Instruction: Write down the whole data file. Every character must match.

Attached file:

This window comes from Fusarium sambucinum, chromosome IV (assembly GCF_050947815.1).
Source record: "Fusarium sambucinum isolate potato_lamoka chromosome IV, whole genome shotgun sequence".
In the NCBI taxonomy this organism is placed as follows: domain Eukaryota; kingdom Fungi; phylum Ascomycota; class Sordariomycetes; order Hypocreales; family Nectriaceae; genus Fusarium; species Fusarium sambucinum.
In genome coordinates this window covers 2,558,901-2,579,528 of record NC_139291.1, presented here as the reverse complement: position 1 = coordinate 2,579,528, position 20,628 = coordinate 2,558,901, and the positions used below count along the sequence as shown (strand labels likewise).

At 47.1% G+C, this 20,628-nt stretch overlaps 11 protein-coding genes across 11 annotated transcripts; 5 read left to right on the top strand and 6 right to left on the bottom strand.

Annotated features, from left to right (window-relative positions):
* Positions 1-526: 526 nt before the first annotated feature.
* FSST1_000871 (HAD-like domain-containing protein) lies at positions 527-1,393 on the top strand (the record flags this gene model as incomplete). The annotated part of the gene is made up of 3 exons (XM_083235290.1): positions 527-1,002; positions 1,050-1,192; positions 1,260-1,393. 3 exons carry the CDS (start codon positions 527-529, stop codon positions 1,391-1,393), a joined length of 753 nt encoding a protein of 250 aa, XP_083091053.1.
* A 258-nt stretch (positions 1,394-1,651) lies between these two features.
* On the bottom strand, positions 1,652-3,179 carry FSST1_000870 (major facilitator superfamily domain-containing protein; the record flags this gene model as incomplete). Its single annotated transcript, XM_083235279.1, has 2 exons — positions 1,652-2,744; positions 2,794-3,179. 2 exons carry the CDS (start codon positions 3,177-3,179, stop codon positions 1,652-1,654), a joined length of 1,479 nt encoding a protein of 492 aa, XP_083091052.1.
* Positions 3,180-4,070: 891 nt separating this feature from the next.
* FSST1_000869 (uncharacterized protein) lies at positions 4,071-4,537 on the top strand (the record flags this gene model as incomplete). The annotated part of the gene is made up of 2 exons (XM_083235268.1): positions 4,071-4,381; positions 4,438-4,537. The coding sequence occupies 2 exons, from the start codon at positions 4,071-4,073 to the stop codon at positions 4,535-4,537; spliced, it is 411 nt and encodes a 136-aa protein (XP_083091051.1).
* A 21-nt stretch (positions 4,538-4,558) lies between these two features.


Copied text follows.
This window comes from Fusarium sambucinum, chromosome IV (assembly GCF_050947815.1).
Source record: "Fusarium sambucinum isolate potato_lamoka chromosome IV, whole genome shotgun sequence".
In the NCBI taxonomy this organism is placed as follows: domain Eukaryota; kingdom Fungi; phylum Ascomycota; class Sordariomycetes; order Hypocreales; family Nectriaceae; genus Fusarium; species Fusarium sambucinum.
In genome coordinates this window covers 2,558,901-2,579,528 of record NC_139291.1, presented here as the reverse complement: position 1 = coordinate 2,579,528, position 20,628 = coordinate 2,558,901, and the positions used below count along the sequence as shown (strand labels likewise).

At 47.1% G+C, this 20,628-nt stretch overlaps 11 protein-coding genes across 11 annotated transcripts; 5 read left to right on the top strand and 6 right to left on the bottom strand.

Annotated features, from left to right (window-relative positions):
* Positions 1-526: 526 nt before the first annotated feature.
* FSST1_000871 (HAD-like domain-containing protein) lies at positions 527-1,393 on the top strand (the record flags this gene model as incomplete). The annotated part of the gene is made up of 3 exons (XM_083235290.1): positions 527-1,002; positions 1,050-1,192; positions 1,260-1,393. 3 exons carry the CDS (start codon positions 527-529, stop codon positions 1,391-1,393), a joined length of 753 nt encoding a protein of 250 aa, XP_083091053.1.
* A 258-nt stretch (positions 1,394-1,651) lies between these two features.
* On the bottom strand, positions 1,652-3,179 carry FSST1_000870 (major facilitator superfamily domain-containing protein; the record flags this gene model as incomplete). Its single annotated transcript, XM_083235279.1, has 2 exons — positions 1,652-2,744; positions 2,794-3,179. 2 exons carry the CDS (start codon positions 3,177-3,179, stop codon positions 1,652-1,654), a joined length of 1,479 nt encoding a protein of 492 aa, XP_083091052.1.
* Positions 3,180-4,070: 891 nt separating this feature from the next.
* FSST1_000869 (uncharacterized protein) lies at positions 4,071-4,537 on the top strand (the record flags this gene model as incomplete). The annotated part of the gene is made up of 2 exons (XM_083235268.1): positions 4,071-4,381; positions 4,438-4,537. The coding sequence occupies 2 exons, from the start codon at positions 4,071-4,073 to the stop codon at positions 4,535-4,537; spliced, it is 411 nt and encodes a 136-aa protein (XP_083091051.1).
* A 21-nt stretch (positions 4,538-4,558) lies between these two features.